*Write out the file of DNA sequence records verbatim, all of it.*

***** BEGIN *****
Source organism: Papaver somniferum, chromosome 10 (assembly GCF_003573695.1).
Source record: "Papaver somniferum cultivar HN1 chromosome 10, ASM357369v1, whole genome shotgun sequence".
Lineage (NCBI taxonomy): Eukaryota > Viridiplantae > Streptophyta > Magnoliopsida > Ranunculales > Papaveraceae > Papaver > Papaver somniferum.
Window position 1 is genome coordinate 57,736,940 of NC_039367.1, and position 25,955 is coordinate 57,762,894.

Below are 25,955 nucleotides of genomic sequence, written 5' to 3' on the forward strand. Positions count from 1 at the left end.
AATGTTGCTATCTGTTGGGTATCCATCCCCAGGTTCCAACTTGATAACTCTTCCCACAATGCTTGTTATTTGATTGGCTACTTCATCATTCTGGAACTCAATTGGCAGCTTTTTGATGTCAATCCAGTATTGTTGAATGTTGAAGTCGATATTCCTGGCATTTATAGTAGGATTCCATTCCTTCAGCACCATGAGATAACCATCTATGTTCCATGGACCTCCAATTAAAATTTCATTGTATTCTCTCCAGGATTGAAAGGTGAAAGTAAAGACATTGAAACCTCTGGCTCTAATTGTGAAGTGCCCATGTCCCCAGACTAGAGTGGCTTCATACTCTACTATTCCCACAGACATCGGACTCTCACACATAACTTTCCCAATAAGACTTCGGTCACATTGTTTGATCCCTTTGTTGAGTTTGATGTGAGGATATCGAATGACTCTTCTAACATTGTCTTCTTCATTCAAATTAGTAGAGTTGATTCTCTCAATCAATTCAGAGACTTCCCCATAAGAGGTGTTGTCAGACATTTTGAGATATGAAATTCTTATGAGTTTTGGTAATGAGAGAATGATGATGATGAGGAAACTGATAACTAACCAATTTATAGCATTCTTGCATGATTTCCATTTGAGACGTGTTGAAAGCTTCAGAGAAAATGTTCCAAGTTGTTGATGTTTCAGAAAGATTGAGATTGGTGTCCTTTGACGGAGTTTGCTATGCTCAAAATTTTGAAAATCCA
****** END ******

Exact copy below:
Source organism: Papaver somniferum, chromosome 10 (assembly GCF_003573695.1).
Source record: "Papaver somniferum cultivar HN1 chromosome 10, ASM357369v1, whole genome shotgun sequence".
Lineage (NCBI taxonomy): Eukaryota > Viridiplantae > Streptophyta > Magnoliopsida > Ranunculales > Papaveraceae > Papaver > Papaver somniferum.
Window position 1 is genome coordinate 57,736,940 of NC_039367.1, and position 25,955 is coordinate 57,762,894.

Below are 25,955 nucleotides of genomic sequence, written 5' to 3' on the forward strand. Positions count from 1 at the left end.
AATGTTGCTATCTGTTGGGTATCCATCCCCAGGTTCCAACTTGATAACTCTTCCCACAATGCTTGTTATTTGATTGGCTACTTCATCATTCTGGAACTCAATTGGCAGCTTTTTGATGTCAATCCAGTATTGTTGAATGTTGAAGTCGATATTCCTGGCATTTATAGTAGGATTCCATTCCTTCAGCACCATGAGATAACCATCTATGTTCCATGGACCTCCAATTAAAATTTCATTGTATTCTCTCCAGGATTGAAAGGTGAAAGTAAAGACATTGAAACCTCTGGCTCTAATTGTGAAGTGCCCATGTCCCCAGACTAGAGTGGCTTCATACTCTACTATTCCCACAGACATCGGACTCTCACACATAACTTTCCCAATAAGACTTCGGTCACATTGTTTGATCCCTTTGTTGAGTTTGATGTGAGGATATCGAATGACTCTTCTAACATTGTCTTCTTCATTCAAATTAGTAGAGTTGATTCTCTCAATCAATTCAGAGACTTCCCCATAAGAGGTGTTGTCAGACATTTTGAGATATGAAATTCTTATGAGTTTTGGTAATGAGAGAATGATGATGATGAGGAAACTGATAACTAACCAATTTATAGCATTCTTGCATGATTTCCATTTGAGACGTGTTGAAAGCTTCAGAGAAAATGTTCCAAGTTGTTGATGTTTCAGAAAGATTGAGATTGGTGTCCTTTGACGGAGTTTGCTATGCTCAAAATTTTGAAAATCCA